As part of the revitalizing project in Old Central, the Graham Street Market has come into spotlight in recent years. In 2007, The Urban Renewal Authority (URA) announced the three phases of redevelopment in Peel Street and Graham Street that would pretty much put an end to the street market’s century-old story. Because of rising land value and the emergence of SOHO, many parts of the old residential neighborhoods in Central have been transformed into entertainment retails or high-end condominiums. To many, the traditional Graham Street Market remains as the last symbolic stronghold of an authentic, original Central neighborhood. The loss of the Graham Street Market will certainly be bad news for the market merchants. While some are promised with new stores once the project is completed, the majority of the merchants will need to seek relocation. Even with offers for staying do come up, the foreseeable high rents will not allow most of the merchants to continue their traditional businesses that have been around for decades. On the other hand, to some local residents of the 37 buildings affected by the project, whose deteriorating apartments are in almost crumbling conditions, redeveloping the area is inevitable and perhaps not so bad after all.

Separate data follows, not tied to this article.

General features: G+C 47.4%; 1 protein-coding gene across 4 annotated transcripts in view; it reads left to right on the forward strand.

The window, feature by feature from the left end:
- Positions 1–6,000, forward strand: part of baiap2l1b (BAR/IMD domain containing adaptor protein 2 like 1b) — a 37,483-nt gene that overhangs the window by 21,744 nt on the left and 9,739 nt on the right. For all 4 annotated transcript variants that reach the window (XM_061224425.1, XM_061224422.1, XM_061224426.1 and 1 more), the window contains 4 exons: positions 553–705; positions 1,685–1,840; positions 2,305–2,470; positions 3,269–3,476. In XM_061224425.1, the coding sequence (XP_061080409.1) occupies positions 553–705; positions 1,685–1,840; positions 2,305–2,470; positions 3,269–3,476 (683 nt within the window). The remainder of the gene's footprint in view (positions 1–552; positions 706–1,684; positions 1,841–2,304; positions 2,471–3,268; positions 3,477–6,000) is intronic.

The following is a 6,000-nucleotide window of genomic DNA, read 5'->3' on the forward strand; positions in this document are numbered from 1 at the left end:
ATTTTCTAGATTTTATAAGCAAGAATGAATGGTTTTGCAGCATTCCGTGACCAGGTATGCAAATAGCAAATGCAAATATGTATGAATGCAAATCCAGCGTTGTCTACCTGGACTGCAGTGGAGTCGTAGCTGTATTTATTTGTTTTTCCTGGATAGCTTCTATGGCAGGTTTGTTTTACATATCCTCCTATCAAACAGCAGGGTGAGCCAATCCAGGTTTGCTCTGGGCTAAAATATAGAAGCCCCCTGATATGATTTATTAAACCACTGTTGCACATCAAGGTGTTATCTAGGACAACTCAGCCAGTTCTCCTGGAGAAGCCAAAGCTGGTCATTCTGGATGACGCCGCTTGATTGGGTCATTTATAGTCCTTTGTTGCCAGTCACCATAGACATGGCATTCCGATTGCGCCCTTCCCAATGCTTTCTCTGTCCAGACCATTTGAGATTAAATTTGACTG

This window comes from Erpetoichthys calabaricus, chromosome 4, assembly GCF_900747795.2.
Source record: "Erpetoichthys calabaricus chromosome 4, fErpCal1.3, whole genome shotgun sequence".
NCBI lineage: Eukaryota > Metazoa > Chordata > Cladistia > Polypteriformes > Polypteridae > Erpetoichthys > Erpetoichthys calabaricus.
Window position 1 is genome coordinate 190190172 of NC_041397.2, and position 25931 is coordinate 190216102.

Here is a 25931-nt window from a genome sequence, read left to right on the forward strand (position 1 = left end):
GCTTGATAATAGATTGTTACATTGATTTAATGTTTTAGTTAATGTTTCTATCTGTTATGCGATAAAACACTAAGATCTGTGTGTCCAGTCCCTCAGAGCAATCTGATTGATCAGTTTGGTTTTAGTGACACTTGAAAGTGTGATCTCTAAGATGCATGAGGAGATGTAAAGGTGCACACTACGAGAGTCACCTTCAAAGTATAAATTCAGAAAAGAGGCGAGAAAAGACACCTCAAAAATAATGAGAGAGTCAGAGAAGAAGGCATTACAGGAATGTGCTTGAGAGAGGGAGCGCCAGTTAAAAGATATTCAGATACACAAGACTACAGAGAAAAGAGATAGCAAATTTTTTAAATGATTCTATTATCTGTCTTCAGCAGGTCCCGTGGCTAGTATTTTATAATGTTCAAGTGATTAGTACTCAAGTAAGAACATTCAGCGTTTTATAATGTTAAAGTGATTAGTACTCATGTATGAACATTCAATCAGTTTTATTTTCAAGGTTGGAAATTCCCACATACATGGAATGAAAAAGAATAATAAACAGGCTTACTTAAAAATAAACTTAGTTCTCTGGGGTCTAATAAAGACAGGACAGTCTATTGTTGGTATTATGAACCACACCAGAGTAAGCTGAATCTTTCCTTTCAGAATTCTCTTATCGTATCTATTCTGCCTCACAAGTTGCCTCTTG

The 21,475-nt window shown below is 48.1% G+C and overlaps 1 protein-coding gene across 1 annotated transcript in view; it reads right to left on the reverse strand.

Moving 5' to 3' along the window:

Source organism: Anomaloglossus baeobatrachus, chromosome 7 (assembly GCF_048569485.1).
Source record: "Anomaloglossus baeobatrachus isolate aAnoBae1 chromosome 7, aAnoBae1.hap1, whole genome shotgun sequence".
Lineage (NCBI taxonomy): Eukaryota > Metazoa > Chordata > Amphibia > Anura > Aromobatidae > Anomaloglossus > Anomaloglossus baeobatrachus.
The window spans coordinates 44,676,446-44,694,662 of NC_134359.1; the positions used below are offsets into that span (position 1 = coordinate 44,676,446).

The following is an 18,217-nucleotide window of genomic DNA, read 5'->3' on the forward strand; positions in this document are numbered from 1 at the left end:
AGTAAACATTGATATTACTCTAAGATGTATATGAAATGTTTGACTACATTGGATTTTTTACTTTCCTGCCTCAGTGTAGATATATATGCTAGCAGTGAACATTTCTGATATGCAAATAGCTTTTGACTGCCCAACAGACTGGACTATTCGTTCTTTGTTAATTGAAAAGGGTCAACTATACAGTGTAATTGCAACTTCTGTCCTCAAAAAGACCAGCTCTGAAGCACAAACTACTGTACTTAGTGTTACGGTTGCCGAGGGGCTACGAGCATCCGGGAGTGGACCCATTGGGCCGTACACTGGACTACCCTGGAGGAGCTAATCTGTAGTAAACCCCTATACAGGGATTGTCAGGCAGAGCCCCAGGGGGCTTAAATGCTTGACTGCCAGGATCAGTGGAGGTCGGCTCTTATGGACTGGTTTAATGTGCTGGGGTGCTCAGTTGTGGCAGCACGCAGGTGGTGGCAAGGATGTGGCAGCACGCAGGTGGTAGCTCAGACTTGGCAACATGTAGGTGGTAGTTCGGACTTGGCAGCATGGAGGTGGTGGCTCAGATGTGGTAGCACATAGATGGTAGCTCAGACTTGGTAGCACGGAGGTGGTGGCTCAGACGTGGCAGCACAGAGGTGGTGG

According to the new master plan published by the URA, the new Graham Street will be made up of “more public open spaces” with a section of street retails, one hotel and two condominium developments. Jane Jacobs, an influential urban critic of the 20th century, may have something to say about such static urban design strategy, especially when a diverse neighborhood that has gone through over a century of evolution, is suddenly wiped out. The more chaotic, diverse, dynamic and to a certain extent, human and warmhearted Central may live long in the collective memory for many locals, but will soon only exist as nostalgic cinema sets for the generations to come.
Construction hoardings have been put up in some area on Graham Street. Many vendors continue their businesses selling different dry goods and fresh food like meats and vegetable across from the construction site.